Brasserie
By George Stewart

Bordeaux is truly something to behold and travelling in this city is an almost overwhelming sensory experience bordering on overload. The city itself is as beautiful as any, in particular the streets along the Quai des Chartrons but within those narrow winds lie some of the most enjoyable restaurants and drinking spots imaginable. Come to Bordeaux to visit the chateaux, enjoy the pastoral scenes of the vineyards and the 18th century architecture, yet it can be difficult to fall in love with grandeur. The honest, yet refined dining is what will win over your heart.

We visited the region in early April to taste the highly-anticipated 2015s from barrel and make up our minds on what we feel is a very good (if not uniformly spectacular) vintage. Each day consisted of a 7 o’clock start with an exhausting programme of tastings and visits; driving up and down the Medoc or along the rural country roads of the Libournais. As enjoyable as each visit was, we were really looking forward to getting back each night, relaxing and having a nice dinner and a couple glasses of wine (or at least wine that’s more than 6 months old!).

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"As enjoyable as each visit was, we were really looking forward to getting back each night, relaxing and having a nice dinner and a couple glasses of wine..."

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You can’t mention a trip to Bordeaux without starting at Brasserie Bordelaise. If it’s your first time in town, make this your first dinner destination and you’ll have had the perfect initiation. An extensive and remarkably affordable wine list accompanies a simple, effortlessly delicious menu of classics. Start with a plate of oysters and a bottle of Graves blanc before switching to a perfectly cooked duck breast with some red and you’ll be as happy as Larry on your first night in town.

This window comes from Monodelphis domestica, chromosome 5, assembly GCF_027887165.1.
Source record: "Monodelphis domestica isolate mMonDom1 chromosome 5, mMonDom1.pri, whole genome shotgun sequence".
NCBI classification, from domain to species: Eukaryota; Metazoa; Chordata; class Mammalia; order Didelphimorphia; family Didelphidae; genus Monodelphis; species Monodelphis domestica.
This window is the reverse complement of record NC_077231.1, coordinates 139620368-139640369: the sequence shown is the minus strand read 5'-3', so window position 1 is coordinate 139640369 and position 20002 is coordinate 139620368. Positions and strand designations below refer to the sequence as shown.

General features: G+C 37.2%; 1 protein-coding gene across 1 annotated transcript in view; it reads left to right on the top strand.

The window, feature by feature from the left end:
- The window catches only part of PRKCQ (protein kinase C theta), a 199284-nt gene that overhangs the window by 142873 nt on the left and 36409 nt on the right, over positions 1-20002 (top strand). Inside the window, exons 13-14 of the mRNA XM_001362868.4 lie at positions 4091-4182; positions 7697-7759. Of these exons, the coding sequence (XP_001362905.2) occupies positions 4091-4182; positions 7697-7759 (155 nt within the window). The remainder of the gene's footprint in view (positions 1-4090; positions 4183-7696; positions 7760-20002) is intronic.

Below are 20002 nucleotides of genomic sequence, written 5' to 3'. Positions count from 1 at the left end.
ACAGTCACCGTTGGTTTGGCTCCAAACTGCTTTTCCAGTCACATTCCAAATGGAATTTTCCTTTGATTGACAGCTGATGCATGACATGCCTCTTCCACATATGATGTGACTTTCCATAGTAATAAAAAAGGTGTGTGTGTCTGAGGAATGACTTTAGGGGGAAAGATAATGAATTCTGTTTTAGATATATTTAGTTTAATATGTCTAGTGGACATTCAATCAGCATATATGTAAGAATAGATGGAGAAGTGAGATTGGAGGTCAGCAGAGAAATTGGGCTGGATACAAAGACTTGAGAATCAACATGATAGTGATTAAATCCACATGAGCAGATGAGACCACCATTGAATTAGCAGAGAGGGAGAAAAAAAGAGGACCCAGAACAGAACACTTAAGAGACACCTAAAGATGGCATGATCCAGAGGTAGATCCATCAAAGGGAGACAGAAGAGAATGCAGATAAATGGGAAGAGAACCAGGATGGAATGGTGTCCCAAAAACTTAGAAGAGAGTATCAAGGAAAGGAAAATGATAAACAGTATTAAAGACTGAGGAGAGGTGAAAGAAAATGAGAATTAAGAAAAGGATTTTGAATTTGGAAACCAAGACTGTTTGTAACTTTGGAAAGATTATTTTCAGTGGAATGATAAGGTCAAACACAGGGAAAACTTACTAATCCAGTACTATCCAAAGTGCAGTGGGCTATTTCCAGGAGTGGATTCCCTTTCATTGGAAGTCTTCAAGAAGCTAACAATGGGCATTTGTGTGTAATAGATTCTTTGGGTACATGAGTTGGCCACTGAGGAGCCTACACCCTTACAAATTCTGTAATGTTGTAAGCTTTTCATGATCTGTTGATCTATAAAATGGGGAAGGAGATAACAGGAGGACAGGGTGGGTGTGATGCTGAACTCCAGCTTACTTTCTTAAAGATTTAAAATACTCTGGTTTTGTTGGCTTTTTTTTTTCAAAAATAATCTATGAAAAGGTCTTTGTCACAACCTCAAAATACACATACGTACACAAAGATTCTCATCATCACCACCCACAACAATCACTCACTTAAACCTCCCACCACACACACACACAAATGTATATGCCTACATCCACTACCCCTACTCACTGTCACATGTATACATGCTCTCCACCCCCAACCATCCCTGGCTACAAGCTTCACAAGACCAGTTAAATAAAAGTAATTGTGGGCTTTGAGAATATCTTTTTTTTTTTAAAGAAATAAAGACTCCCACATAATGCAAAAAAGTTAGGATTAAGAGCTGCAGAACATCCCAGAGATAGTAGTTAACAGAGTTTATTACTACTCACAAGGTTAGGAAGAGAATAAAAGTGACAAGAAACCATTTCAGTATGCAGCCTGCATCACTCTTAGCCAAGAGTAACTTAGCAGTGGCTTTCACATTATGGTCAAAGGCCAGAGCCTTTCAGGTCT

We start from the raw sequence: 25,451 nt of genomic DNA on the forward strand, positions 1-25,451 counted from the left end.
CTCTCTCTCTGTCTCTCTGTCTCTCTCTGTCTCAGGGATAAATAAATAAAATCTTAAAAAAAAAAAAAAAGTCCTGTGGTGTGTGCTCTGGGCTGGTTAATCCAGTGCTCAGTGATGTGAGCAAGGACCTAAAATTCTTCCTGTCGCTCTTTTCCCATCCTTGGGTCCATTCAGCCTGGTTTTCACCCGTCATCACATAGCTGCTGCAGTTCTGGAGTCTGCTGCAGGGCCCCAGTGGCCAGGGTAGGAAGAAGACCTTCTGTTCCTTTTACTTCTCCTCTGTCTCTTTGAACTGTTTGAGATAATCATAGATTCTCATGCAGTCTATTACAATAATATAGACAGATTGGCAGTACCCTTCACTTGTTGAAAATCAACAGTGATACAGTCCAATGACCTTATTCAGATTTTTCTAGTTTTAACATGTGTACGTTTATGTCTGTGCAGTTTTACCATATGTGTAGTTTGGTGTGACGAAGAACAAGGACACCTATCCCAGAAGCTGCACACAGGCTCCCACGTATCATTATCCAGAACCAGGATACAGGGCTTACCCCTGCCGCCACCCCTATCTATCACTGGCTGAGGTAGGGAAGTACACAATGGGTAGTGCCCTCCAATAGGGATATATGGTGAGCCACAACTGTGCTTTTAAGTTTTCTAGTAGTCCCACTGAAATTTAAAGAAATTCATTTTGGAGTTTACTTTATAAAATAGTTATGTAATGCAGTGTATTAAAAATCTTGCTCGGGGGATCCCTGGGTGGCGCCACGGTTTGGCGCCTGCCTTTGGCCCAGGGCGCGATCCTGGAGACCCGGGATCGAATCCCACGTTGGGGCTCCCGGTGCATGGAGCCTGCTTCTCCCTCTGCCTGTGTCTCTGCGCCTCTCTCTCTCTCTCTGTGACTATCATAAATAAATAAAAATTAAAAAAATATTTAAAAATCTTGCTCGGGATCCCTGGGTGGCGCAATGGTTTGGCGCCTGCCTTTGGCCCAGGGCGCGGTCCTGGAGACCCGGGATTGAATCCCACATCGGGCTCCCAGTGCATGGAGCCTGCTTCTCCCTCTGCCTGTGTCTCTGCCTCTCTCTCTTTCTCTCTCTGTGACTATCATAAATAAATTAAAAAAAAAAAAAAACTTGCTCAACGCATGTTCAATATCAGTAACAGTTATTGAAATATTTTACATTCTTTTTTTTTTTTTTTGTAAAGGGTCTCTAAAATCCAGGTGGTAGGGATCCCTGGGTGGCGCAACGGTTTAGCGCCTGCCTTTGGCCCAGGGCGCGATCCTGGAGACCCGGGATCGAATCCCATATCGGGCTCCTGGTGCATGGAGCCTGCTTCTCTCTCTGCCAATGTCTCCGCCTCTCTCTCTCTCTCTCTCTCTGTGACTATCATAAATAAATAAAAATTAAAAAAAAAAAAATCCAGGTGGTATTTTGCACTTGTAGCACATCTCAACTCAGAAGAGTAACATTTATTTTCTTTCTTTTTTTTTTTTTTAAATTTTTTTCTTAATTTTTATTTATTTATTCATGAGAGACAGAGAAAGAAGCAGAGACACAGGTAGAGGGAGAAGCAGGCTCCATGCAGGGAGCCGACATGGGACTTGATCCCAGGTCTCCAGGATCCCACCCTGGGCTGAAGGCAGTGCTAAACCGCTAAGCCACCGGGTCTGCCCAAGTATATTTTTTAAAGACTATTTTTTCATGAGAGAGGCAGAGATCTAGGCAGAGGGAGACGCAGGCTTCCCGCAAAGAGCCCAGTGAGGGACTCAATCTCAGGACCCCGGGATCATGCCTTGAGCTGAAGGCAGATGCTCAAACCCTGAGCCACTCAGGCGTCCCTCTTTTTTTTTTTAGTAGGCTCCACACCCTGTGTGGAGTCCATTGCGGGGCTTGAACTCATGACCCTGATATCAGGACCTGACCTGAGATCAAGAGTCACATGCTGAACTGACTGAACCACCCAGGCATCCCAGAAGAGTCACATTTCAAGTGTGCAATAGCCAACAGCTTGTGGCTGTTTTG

Bordeaux is a city filled with brasseries and any number of them can produce a perfectly cooked onglet steak and delicious chips. However, if you long for a steak good enough to do justice to your First Growth then there is no where better than El Naciónal. This restaurant, operated by legendary Argentine chef Hugo Naón is billed as the “Classic Buenos Aires Still Life” and indeed everything here is a work of art. After a long day tasting the inky, intense barrel samples of Saint-Emilion, do yourself a favour and give into the temptation to have an ice cold Argentine Quilmes beer. Then allow the staff to lead you though the wine list and enjoy a succulent steak with the perfect bottle.

For those seeking a bit more finery, there is luxury aplenty in Bordeaux with restaurants by Gordon Ramsay and Robuchon providing the flash to accompany the glitz and glamour that has become so common in Bordeaux. Look into these restaurants if you want something truly opulent and decadent, naturally but brace yourself for the bill!

After all the labours of the day and the excess of your dinner experience, head to a small bar across the street from Brasserie Bordelaise and enjoy a much-needed beer. Whether your preference is a rich Belgian trappist number or a pint of Guinness (relatively light in this part of the world), Café Brun is the tonic which heals the wounds of the day. For as much fun as Bordeaux is, it is full-on, intense and exhausting. Enjoy your nightcap at Brun (they have a decent whisky selection as well!) and amble back to the hotel and into bed…